Electroencephalography is the neurophysiological measurement of electrical activity in the brain as recorded by electrodes placed on the scalp or, in special cases, subdurally or in the cerebral cortex. The resulting traces are known as an electroencephalogram (EEG) and represent a summation of post-synaptic potentials from a large number of neurons.
An event-related potential (ERP) is any stereotyped electrophysiological response to an internal or external stimulus. In simple terms it is any measured brain response that is the direct result of a thought process or perception.
Functional Magnetic Resonance Imaging (fMRI) provides the hemodynamic means to assess neural activation. Blood flow changes linked to neural activation, can be localized with extreme precision. Joining the temporal precision of the EEG with the spatial resolution of the fMRI, is a cutting edge tool in Neuroscience and combining these correctly, is what we do.
Functional Near Infra-red Spectroscopy (fNIRS) is among the most recent additions in the Neuroscientist’s tool chest. It provides the ability to measure blood flow changes around the brain without the need for magnetic fields or currents. Its portability permits the quantification of hemodynamic changes in places not feasible for researchers in the past. Explore how you can use NIRS in your research.
Sleep is generally characterized by a reduction in voluntary body movement, decreased to little reaction to external stimuli, loss of consciousness, a reduction in auditory receptivity, an increased rate of anabolism (the synthesis of cell structures), and a decreased rate of catabolism (the breakdown of cell structures). The capability for arousal from sleep is a protective mechanism and also necessary for health and survival.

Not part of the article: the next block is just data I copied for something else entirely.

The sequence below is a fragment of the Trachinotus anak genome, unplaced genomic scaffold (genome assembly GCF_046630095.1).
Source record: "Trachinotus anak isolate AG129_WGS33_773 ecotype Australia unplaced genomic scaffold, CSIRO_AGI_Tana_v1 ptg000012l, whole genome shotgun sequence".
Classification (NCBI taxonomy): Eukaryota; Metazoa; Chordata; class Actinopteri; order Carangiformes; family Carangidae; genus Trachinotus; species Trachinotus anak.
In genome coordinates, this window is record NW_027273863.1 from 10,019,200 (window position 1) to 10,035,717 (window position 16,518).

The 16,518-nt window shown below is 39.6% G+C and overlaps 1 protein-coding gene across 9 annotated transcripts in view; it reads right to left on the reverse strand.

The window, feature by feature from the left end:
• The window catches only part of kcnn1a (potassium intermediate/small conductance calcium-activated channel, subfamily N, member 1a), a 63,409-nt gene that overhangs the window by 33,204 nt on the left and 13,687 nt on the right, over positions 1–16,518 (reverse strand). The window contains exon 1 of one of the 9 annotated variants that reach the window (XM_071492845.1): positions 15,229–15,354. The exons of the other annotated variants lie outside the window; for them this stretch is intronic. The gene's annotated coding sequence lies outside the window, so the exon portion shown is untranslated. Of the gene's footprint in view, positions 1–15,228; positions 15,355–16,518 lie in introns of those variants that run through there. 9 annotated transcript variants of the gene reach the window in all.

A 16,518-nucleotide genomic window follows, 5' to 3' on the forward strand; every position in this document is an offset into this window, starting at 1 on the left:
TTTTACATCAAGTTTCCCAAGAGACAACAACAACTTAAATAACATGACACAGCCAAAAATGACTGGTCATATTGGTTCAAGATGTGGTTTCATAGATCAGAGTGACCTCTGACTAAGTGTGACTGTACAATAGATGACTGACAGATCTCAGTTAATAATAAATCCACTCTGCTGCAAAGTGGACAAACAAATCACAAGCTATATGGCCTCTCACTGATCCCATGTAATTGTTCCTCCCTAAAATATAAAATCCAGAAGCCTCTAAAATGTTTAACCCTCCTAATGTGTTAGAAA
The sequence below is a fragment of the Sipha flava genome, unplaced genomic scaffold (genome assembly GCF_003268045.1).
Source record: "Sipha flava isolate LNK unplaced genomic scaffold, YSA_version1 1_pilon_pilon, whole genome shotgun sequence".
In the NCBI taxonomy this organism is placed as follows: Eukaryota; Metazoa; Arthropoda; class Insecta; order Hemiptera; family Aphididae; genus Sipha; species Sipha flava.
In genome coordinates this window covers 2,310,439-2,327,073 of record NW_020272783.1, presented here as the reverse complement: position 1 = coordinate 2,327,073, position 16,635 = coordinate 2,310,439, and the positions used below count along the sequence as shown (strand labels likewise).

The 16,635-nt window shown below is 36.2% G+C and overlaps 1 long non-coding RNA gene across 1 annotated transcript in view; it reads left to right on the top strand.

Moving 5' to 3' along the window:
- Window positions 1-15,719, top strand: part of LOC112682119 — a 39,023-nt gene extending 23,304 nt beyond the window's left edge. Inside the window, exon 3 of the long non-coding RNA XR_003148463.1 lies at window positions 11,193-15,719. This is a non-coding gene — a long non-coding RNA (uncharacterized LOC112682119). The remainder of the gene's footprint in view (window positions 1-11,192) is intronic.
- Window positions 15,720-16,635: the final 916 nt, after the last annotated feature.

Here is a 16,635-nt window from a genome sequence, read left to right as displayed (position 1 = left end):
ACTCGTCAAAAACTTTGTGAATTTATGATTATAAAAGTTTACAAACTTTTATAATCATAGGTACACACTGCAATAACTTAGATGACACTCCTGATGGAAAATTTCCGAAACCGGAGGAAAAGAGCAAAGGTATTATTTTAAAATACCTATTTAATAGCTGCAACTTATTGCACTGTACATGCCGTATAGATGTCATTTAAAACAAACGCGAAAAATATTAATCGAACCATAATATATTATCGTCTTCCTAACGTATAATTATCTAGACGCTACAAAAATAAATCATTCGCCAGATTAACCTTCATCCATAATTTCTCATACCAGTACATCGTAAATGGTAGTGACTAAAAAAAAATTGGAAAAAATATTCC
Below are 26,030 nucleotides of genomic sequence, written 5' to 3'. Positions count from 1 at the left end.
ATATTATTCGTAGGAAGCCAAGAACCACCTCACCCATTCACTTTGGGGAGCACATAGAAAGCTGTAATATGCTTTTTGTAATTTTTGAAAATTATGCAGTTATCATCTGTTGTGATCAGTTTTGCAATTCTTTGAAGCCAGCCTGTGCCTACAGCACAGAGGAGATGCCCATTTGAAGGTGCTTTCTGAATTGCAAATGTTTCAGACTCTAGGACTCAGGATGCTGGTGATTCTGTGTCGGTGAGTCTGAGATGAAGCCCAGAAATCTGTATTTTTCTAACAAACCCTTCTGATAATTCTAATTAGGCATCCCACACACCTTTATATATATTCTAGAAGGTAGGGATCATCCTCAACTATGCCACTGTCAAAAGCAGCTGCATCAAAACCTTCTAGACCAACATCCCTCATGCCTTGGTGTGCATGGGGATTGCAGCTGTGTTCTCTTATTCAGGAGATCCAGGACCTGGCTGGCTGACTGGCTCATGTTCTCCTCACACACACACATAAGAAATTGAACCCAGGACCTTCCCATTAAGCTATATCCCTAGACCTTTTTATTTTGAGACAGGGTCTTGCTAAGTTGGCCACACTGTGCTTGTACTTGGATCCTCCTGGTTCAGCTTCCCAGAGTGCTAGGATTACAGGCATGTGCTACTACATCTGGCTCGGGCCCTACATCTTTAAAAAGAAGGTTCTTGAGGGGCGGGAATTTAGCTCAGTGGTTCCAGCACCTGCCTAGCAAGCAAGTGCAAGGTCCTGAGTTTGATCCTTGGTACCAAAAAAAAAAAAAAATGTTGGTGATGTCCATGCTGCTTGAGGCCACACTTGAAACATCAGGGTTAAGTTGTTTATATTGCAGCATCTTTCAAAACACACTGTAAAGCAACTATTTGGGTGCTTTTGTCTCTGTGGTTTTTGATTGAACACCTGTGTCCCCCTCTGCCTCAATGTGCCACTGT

Several EEG research applications require that a video of the subject is recorded together with the EEG. Particularly in sleep research, work with babies and in mobile EEG applications, combining video and EEG recordings is a standard procedure.
With EEG source analysis we attempt to bridge the gap between surface EEG data and the respective neural source generators: EEG dynamics reflect the collective action (superposition) of many neuronal systems distributed across the brain. Source analysis disentangles the different neuronal sources and gives you a hint where and when it happened. Information pathways in the brain can be studied by using either the reconstructed activation waveforms or by time-frequency analysis. Source analysis can identify the brain regions involved in different tasks and depending on data quality and model quality, yield a precise localization of the generators in both space and time.
Mobile / wireless EEG applications and MoBI (Mobile Brain/Body Imaging) have become increasingly popular over the past few years. More and more scientists wish to push the boundaries of their EEG research and get answers to questions like: What does the brain do when the subject is moving (e.g. during a skydive or when running or cycling)?